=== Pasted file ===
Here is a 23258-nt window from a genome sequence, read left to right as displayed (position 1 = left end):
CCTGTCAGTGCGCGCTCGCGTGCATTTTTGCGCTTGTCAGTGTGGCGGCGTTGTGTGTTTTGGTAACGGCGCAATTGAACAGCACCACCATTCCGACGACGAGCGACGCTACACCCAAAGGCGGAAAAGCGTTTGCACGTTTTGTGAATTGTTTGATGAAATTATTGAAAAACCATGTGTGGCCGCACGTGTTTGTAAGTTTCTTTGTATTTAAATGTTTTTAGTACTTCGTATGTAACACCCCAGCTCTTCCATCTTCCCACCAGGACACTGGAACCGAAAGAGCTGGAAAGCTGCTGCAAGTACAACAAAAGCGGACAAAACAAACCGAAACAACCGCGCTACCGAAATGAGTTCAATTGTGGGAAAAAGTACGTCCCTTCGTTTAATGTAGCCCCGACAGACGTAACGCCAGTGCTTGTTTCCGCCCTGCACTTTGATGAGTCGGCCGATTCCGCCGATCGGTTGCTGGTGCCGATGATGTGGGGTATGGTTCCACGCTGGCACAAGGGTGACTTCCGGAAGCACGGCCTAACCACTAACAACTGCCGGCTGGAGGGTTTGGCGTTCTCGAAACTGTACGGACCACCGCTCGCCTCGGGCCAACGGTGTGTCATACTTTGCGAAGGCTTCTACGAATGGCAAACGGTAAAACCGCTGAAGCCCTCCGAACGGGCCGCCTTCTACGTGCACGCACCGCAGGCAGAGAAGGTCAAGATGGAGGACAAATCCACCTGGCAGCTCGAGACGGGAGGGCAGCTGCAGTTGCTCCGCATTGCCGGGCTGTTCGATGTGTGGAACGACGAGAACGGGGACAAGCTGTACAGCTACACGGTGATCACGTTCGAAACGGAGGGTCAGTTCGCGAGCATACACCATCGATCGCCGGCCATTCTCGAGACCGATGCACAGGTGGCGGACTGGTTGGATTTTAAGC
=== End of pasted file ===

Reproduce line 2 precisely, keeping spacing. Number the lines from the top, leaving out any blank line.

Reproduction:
CCTGTCAGTGCGCGCTCGCGTGCATTTTTGCGCTTGTCAGTGTGGCGGCGTTGTGTGTTTTGGTAACGGCGCAATTGAACAGCACCACCATTCCGACGACGAGCGACGCTACACCCAAAGGCGGAAAAGCGTTTGCACGTTTTGTGAATTGTTTGATGAAATTATTGAAAAACCATGTGTGGCCGCACGTGTTTGTAAGTTTCTTTGTATTTAAATGTTTTTAGTACTTCGTATGTAACACCCCAGCTCTTCCATCTTCCCACCAGGACACTGGAACCGAAAGAGCTGGAAAGCTGCTGCAAGTACAACAAAAGCGGACAAAACAAACCGAAACAACCGCGCTACCGAAATGAGTTCAATTGTGGGAAAAAGTACGTCCCTTCGTTTAATGTAGCCCCGACAGACGTAACGCCAGTGCTTGTTTCCGCCCTGCACTTTGATGAGTCGGCCGATTCCGCCGATCGGTTGCTGGTGCCGATGATGTGGGGTATGGTTCCACGCTGGCACAAGGGTGACTTCCGGAAGCACGGCCTAACCACTAACAACTGCCGGCTGGAGGGTTTGGCGTTCTCGAAACTGTACGGACCACCGCTCGCCTCGGGCCAACGGTGTGTCATACTTTGCGAAGGCTTCTACGAATGGCAAACGGTAAAACCGCTGAAGCCCTCCGAACGGGCCGCCTTCTACGTGCACGCACCGCAGGCAGAGAAGGTCAAGATGGAGGACAAATCCACCTGGCAGCTCGAGACGGGAGGGCAGCTGCAGTTGCTCCGCATTGCCGGGCTGTTCGATGTGTGGAACGACGAGAACGGGGACAAGCTGTACAGCTACACGGTGATCACGTTCGAAACGGAGGGTCAGTTCGCGAGCATACACCATCGATCGCCGGCCATTCTCGAGACCGATGCACAGGTGGCGGACTGGTTGGATTTTAAGC